Beathard’s year began with a sprained knee in fall camp. He still hasn’t shed the offensive lineman-sized knee brace. Through injuries and every element buckling hit at one point or another, Iowa’s passing offense also has been in a knee brace all season.

This week, King found out he didn’t make the list of finalists for the Thorpe Award, the trophy (which came with a Rolex) he won last season as the nation’s top defensive back.

“You don’t always get that opportunity in life more than once,” King said. “I have friends who are finalists on that list, Adoree Jackson and Jourdan Lewis. I just congratulate them and hope we finish the season strong.”

Beathard leaned into the brotherhood of the game with all the questions about senior day this week. With Iowa, it’s something we only see glimpses of. The players live it, good or bad.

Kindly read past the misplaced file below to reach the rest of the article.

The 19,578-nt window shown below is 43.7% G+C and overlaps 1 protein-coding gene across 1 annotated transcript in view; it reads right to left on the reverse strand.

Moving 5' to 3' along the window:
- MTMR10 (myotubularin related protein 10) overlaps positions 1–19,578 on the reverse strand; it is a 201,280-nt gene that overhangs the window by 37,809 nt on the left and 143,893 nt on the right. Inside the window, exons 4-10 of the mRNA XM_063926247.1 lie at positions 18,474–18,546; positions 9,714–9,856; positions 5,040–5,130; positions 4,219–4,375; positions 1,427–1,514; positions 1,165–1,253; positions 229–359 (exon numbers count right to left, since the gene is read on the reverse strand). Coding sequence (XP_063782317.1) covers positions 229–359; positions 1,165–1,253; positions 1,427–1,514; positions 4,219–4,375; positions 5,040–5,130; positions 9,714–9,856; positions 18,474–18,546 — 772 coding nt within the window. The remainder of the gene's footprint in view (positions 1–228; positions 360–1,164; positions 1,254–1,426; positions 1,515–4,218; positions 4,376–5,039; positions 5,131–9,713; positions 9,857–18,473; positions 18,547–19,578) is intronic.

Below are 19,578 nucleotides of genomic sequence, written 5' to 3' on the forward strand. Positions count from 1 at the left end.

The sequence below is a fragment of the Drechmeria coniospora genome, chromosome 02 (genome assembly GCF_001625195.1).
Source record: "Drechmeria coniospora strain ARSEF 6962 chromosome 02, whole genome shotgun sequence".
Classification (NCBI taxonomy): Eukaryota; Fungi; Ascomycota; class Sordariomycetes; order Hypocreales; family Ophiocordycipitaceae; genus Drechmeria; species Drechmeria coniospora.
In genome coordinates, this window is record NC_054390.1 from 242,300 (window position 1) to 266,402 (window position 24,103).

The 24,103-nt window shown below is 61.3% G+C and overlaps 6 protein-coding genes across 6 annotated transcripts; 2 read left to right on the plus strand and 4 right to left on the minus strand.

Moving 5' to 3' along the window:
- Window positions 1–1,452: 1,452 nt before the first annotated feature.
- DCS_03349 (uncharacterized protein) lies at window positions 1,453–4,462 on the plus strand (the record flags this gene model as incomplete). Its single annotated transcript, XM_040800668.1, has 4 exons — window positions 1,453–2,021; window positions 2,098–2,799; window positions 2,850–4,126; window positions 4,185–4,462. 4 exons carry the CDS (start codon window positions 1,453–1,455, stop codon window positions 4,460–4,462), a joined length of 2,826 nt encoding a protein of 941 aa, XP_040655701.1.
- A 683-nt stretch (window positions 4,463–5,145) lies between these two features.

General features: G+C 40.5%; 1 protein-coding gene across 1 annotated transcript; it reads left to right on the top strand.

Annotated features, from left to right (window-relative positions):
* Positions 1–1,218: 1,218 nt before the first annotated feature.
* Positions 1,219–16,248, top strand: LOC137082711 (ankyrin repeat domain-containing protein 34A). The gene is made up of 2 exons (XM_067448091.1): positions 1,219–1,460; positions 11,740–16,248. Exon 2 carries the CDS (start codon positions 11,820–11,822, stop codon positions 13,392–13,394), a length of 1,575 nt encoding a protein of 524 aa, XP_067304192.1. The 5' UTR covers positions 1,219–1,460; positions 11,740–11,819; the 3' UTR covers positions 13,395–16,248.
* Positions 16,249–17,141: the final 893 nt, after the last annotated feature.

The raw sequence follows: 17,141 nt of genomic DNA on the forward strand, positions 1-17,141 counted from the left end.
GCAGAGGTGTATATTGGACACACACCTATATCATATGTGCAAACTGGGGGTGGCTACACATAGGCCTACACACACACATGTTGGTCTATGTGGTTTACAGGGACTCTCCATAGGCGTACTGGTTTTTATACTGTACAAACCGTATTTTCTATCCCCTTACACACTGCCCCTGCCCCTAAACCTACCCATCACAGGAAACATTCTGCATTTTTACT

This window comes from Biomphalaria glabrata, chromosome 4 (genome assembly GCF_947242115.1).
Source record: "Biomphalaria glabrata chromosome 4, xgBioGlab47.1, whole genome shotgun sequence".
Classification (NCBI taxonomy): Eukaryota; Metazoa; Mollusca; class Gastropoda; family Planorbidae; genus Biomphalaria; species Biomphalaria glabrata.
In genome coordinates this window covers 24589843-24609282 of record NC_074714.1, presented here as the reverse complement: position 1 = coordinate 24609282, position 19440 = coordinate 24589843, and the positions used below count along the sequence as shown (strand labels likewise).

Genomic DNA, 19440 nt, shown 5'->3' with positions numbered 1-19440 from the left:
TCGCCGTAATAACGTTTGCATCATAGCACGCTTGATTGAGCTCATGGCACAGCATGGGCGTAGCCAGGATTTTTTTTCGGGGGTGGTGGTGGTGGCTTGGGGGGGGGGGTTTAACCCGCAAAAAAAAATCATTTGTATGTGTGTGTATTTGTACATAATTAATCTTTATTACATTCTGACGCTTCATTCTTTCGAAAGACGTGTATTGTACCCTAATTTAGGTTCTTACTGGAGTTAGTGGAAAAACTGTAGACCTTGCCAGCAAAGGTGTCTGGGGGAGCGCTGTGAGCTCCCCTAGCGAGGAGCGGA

The Michigan win, with the rush onto Kinnick Stadium field and 10 million viewers, will be remembered for years.

“You can’t put a price on that, all the money in the world can’t buy that feeling,” Beathard said. “You bond with these guys. ... The only way you can be a part of that is if you’ve been here and are a part of this family.”

When it comes to Buddha and Googy, the concept of family hits.

When the Big Ten Network was in town before the Michigan game, Powell came through the Hansen Performance Center just as Beathard wrapped up a news conference.

They met in the room and gave each other a hug.

“I fell in love with C.J. when we first got here in 2013,” Powell said. “He reminded me of the character ‘Sunshine’ (from ‘Remember the Titans’) and I told him that. Then my son Desmond said, ‘Momma, leave him alone!’ And I said, ‘This is your brother now, I can talk to him and let him know how I feel.’ We’ve been cool ever since.”

It’s easy to throw around the concept of “brotherhood” and “family,” especially when it comes to football. The Beathard-King relationship really is a concrete example.